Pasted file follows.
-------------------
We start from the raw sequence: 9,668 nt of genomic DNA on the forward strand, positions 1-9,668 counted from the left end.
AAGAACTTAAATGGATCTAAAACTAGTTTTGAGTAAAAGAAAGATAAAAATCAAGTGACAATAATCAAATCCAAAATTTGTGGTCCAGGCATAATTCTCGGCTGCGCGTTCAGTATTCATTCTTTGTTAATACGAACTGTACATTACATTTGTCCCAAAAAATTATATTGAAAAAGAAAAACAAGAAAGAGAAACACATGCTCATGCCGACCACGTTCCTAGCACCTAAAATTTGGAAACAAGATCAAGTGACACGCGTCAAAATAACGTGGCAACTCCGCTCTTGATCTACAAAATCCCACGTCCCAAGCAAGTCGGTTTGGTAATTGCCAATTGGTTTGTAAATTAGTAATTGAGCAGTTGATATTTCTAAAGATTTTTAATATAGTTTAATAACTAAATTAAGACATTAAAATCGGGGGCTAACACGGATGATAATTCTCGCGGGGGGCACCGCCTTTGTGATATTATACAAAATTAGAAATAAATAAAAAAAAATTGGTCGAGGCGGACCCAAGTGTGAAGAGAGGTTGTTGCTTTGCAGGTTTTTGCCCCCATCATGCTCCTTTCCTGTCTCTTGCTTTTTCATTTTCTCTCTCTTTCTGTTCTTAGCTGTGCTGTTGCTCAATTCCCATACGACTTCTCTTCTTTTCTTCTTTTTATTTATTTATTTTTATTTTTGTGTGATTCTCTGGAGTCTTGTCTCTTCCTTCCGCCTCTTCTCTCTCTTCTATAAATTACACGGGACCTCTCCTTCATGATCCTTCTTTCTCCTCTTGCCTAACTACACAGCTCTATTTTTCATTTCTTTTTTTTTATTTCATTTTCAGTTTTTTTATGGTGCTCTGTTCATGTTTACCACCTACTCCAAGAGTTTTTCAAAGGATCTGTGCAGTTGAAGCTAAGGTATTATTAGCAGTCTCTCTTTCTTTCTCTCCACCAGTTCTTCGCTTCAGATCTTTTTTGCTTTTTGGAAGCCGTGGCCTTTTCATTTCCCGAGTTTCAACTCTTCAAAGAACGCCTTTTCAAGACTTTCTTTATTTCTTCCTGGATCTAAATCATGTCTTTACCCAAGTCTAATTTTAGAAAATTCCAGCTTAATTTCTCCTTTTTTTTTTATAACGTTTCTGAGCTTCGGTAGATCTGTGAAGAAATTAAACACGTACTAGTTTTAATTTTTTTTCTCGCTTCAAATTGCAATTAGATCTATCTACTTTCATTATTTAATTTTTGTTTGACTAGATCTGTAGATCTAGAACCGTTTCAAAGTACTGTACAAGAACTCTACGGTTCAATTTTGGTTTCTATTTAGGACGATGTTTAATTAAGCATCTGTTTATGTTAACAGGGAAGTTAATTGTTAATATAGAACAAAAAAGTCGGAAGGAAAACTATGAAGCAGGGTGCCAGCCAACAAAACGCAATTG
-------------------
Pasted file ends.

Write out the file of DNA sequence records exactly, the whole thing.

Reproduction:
We start from the raw sequence: 9,668 nt of genomic DNA on the forward strand, positions 1-9,668 counted from the left end.
AAGAACTTAAATGGATCTAAAACTAGTTTTGAGTAAAAGAAAGATAAAAATCAAGTGACAATAATCAAATCCAAAATTTGTGGTCCAGGCATAATTCTCGGCTGCGCGTTCAGTATTCATTCTTTGTTAATACGAACTGTACATTACATTTGTCCCAAAAAATTATATTGAAAAAGAAAAACAAGAAAGAGAAACACATGCTCATGCCGACCACGTTCCTAGCACCTAAAATTTGGAAACAAGATCAAGTGACACGCGTCAAAATAACGTGGCAACTCCGCTCTTGATCTACAAAATCCCACGTCCCAAGCAAGTCGGTTTGGTAATTGCCAATTGGTTTGTAAATTAGTAATTGAGCAGTTGATATTTCTAAAGATTTTTAATATAGTTTAATAACTAAATTAAGACATTAAAATCGGGGGCTAACACGGATGATAATTCTCGCGGGGGGCACCGCCTTTGTGATATTATACAAAATTAGAAATAAATAAAAAAAAATTGGTCGAGGCGGACCCAAGTGTGAAGAGAGGTTGTTGCTTTGCAGGTTTTTGCCCCCATCATGCTCCTTTCCTGTCTCTTGCTTTTTCATTTTCTCTCTCTTTCTGTTCTTAGCTGTGCTGTTGCTCAATTCCCATACGACTTCTCTTCTTTTCTTCTTTTTATTTATTTATTTTTATTTTTGTGTGATTCTCTGGAGTCTTGTCTCTTCCTTCCGCCTCTTCTCTCTCTTCTATAAATTACACGGGACCTCTCCTTCATGATCCTTCTTTCTCCTCTTGCCTAACTACACAGCTCTATTTTTCATTTCTTTTTTTTTATTTCATTTTCAGTTTTTTTATGGTGCTCTGTTCATGTTTACCACCTACTCCAAGAGTTTTTCAAAGGATCTGTGCAGTTGAAGCTAAGGTATTATTAGCAGTCTCTCTTTCTTTCTCTCCACCAGTTCTTCGCTTCAGATCTTTTTTGCTTTTTGGAAGCCGTGGCCTTTTCATTTCCCGAGTTTCAACTCTTCAAAGAACGCCTTTTCAAGACTTTCTTTATTTCTTCCTGGATCTAAATCATGTCTTTACCCAAGTCTAATTTTAGAAAATTCCAGCTTAATTTCTCCTTTTTTTTTTATAACGTTTCTGAGCTTCGGTAGATCTGTGAAGAAATTAAACACGTACTAGTTTTAATTTTTTTTCTCGCTTCAAATTGCAATTAGATCTATCTACTTTCATTATTTAATTTTTGTTTGACTAGATCTGTAGATCTAGAACCGTTTCAAAGTACTGTACAAGAACTCTACGGTTCAATTTTGGTTTCTATTTAGGACGATGTTTAATTAAGCATCTGTTTATGTTAACAGGGAAGTTAATTGTTAATATAGAACAAAAAAGTCGGAAGGAAAACTATGAAGCAGGGTGCCAGCCAACAAAACGCAATTG